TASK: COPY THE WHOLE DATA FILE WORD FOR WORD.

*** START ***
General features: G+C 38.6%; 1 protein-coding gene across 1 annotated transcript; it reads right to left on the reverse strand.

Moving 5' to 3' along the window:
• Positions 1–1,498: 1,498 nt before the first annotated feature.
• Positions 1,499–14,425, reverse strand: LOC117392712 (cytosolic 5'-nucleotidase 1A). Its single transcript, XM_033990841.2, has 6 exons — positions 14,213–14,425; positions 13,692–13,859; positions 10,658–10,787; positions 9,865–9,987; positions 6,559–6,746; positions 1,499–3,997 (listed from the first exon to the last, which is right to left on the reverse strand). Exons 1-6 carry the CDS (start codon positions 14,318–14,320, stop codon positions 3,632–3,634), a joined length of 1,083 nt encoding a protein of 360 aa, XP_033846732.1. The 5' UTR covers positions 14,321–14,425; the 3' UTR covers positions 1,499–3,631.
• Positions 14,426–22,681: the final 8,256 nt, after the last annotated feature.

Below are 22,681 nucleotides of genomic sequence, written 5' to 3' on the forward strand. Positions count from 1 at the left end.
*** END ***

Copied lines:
General features: G+C 38.6%; 1 protein-coding gene across 1 annotated transcript; it reads right to left on the reverse strand.

Moving 5' to 3' along the window:
• Positions 1–1,498: 1,498 nt before the first annotated feature.
• Positions 1,499–14,425, reverse strand: LOC117392712 (cytosolic 5'-nucleotidase 1A). Its single transcript, XM_033990841.2, has 6 exons — positions 14,213–14,425; positions 13,692–13,859; positions 10,658–10,787; positions 9,865–9,987; positions 6,559–6,746; positions 1,499–3,997 (listed from the first exon to the last, which is right to left on the reverse strand). Exons 1-6 carry the CDS (start codon positions 14,318–14,320, stop codon positions 3,632–3,634), a joined length of 1,083 nt encoding a protein of 360 aa, XP_033846732.1. The 5' UTR covers positions 14,321–14,425; the 3' UTR covers positions 1,499–3,631.
• Positions 14,426–22,681: the final 8,256 nt, after the last annotated feature.

Below are 22,681 nucleotides of genomic sequence, written 5' to 3' on the forward strand. Positions count from 1 at the left end.